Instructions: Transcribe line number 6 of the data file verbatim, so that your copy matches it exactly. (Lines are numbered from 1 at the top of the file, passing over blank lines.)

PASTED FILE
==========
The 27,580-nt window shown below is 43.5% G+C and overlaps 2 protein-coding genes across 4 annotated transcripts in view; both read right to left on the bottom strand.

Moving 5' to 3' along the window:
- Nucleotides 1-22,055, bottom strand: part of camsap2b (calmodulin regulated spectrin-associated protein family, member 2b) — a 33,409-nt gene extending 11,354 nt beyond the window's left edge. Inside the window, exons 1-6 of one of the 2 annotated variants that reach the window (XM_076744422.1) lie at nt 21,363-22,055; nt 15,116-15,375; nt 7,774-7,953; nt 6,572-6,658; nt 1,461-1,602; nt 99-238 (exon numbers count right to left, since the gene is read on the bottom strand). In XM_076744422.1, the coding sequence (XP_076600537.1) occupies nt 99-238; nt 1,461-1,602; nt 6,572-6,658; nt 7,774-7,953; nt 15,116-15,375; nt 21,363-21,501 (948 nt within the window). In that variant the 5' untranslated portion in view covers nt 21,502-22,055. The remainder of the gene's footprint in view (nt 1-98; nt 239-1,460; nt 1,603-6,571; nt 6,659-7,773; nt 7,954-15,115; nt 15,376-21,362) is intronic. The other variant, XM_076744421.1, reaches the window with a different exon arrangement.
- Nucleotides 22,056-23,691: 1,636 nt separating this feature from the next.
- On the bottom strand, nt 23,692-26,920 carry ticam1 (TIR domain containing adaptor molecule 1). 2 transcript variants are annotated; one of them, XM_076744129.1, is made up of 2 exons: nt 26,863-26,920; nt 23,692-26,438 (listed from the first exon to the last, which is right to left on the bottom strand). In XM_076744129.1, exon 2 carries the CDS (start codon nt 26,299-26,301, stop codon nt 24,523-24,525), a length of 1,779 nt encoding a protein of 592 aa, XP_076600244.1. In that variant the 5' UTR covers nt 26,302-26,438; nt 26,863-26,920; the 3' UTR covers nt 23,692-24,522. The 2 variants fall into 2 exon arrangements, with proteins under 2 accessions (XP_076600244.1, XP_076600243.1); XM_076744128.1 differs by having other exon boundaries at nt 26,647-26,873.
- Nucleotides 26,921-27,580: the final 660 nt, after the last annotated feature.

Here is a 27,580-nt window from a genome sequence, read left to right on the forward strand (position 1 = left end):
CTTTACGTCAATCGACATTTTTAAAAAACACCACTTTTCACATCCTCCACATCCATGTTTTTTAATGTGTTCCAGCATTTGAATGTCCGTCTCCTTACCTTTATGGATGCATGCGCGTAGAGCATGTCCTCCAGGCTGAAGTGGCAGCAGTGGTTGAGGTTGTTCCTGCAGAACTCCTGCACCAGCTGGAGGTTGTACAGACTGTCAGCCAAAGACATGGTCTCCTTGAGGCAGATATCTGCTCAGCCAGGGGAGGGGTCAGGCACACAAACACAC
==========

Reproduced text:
- Nucleotides 26,921-27,580: the final 660 nt, after the last annotated feature.